The Audiophiliac ponders the wireless-versus-wired-speaker value proposition.
First things first: the Naim Mu-so is a brilliant work of industrial design. Build quality is solid, the massive finned heat sinks on the speaker's rear end look awfully impressive, and the silky-smooth volume control inspires confidence. Mu-So is the real deal -- it looks and feels like a high-end component. What about the sound? That's a different story.
On the plus side Mu-so makes bass, no doubt about that -- it's pleasantly thick and warm. As for bass definition, Mu-so is only so-so. Midrange and treble are very present, although a little too bright for me. As for stereo separation, there's some, and that's the best way to describe it. Mu-so can play fairly loud, but sounds best played at a more moderate volume.
No doubt, the Mu-so is good for what it is: a luxury wireless speaker. But for what it costs --$ 1,499/£895 -- its sound quality is downright lame. For example, for a lot less cash, a pair of brand-new Klipsch Reference Premiere RP160M bookshelf speakers and an NAD C316BEE integrated amp would sound in every way better: they're more dynamic, produce a legitimate stereo soundstage, and they have deeper, tighter, more powerful bass, more natural midrange, and clearer highs. True, the RP-160Ms are bigger, wired speakers, but if you care about getting the best possible sound for your money, never buy a wireless speaker. Oh, and if you ever throw parties, the RP-160Ms would crush the Mu-so; we'll have a full CNET review of the Klipsch speaker very soon.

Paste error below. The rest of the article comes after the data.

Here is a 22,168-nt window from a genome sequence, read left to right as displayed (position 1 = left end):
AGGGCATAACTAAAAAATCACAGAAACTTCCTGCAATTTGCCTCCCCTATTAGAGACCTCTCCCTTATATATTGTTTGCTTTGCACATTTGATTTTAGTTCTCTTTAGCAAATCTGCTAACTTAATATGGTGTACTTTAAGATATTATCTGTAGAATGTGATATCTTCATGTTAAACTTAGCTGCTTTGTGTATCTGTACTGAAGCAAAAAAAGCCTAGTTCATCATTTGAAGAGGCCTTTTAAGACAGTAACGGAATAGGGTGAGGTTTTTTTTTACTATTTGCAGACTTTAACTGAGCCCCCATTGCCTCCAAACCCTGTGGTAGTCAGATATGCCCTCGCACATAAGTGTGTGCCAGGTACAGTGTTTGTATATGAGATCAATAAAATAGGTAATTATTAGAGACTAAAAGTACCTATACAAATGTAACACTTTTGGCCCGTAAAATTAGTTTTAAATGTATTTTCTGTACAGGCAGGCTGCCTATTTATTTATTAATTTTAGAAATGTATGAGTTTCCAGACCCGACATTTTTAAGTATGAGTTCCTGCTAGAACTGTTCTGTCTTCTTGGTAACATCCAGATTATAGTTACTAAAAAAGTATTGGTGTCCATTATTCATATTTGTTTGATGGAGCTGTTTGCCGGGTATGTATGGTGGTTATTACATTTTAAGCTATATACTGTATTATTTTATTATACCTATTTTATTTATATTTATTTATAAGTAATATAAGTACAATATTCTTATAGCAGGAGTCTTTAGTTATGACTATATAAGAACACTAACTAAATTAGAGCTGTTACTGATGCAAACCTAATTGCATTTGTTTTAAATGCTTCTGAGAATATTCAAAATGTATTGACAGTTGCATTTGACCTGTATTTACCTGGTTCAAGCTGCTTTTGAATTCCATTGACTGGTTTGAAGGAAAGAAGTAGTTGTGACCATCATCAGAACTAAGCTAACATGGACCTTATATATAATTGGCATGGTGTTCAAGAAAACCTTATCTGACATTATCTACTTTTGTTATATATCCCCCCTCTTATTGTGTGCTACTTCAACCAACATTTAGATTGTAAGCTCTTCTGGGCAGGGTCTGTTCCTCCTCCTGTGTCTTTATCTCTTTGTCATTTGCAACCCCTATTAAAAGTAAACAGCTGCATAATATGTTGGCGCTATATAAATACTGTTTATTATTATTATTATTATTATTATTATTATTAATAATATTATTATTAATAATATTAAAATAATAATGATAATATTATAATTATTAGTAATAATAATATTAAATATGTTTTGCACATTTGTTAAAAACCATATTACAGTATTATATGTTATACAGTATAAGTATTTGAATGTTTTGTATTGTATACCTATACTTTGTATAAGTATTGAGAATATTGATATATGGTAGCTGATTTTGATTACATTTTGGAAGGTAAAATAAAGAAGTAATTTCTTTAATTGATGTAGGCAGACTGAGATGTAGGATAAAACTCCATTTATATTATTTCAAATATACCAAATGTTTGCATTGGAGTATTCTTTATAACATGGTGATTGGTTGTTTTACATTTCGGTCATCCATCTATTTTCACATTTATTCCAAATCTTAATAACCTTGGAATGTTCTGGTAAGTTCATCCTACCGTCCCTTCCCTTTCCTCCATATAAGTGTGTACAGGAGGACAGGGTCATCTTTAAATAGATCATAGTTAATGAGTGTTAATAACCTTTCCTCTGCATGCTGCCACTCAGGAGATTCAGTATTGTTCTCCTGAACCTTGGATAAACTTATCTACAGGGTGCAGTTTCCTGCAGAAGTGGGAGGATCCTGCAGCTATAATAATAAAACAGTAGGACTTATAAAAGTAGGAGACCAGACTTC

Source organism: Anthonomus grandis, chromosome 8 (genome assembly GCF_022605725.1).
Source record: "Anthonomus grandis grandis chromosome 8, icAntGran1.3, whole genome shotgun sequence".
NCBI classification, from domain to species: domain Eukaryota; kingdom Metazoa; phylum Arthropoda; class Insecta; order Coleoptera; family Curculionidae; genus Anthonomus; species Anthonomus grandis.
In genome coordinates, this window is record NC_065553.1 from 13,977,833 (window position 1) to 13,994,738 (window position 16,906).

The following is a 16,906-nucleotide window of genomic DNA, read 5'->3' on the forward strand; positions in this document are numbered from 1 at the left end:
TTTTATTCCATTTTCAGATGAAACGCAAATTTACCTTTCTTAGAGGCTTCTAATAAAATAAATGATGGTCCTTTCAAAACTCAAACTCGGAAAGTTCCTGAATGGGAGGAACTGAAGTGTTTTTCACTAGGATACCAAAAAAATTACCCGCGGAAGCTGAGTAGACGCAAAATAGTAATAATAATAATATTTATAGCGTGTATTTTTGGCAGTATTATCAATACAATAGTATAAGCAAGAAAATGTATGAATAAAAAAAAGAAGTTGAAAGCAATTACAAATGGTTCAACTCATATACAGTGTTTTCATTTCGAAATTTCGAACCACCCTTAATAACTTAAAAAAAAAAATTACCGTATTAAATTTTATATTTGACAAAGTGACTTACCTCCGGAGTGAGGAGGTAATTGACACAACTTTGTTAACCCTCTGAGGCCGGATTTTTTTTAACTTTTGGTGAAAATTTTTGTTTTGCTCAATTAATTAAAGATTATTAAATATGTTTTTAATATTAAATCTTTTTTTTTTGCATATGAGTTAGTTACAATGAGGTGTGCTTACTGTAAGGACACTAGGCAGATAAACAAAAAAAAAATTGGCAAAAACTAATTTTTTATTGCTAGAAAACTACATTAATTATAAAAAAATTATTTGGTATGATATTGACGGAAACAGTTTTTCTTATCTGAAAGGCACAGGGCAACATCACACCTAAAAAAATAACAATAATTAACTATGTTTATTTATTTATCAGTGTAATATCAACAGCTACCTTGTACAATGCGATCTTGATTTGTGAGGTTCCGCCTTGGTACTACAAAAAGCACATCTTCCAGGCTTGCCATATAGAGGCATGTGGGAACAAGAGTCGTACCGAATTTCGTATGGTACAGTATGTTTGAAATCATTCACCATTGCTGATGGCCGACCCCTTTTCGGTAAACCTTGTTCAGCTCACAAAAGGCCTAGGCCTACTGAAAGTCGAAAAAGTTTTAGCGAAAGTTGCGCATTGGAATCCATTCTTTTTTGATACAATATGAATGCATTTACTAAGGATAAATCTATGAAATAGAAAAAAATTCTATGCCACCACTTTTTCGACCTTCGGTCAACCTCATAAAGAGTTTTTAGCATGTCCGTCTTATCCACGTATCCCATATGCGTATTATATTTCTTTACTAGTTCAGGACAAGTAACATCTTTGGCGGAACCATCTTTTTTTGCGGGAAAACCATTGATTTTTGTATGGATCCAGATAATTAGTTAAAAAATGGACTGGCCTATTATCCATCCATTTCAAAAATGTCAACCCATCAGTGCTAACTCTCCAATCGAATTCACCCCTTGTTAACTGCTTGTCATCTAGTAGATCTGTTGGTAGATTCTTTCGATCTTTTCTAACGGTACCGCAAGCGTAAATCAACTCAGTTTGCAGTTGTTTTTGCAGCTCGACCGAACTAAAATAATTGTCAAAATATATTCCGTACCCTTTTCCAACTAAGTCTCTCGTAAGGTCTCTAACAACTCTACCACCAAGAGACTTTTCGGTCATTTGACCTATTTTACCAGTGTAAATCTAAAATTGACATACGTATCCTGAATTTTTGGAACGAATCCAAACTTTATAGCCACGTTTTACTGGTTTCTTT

Wireless is all about convenience, and if that's what you're after, buy the best wireless speaker you can afford. As single-speaker wireless models go, Mu-so is a worthy option, but if you can handle a pair of wireless speakers, check out Dynaudio's superb Xeo speakers. They are easily the best wireless speakers I've heard to date.
Back to Mu-so: my local Naim dealers tell me their customers love Mu-so, so much so that once they buy one, some come back and buy one or two more to put in other rooms in their homes. That says a lot about Mu-so -- it delivers what customers want.
The 24.7-inch (628mm) wide stereo speaker houses six drivers (two dome tweeters, two midrange and two bass drivers), and six power amplifier channels deliver a total of 450 watts. Connectivity options include 3.5mm analog audio, Toslink optical digital, USB, AirPlay, UPnP streaming, Spotify Connect, Bluetooth aptX, iRadio, iOS and Android app control and multiroom capability. I used the optical input for all of my listening tests; Mu-so handles everything from MP3 to high-res 192/24-bit files.
The standard grille is black, but Naim will happily sell you a Deep Blue, Vibrant Red or Burnt Orange grille.
So while I admire the Naim Mu-so's design and ease of use, the sound didn't satisfy, but that's because I regularly listen to two-channel audio systems. Perhaps the best way to enjoy Mu-so is to never compare it to a wired stereo audio system.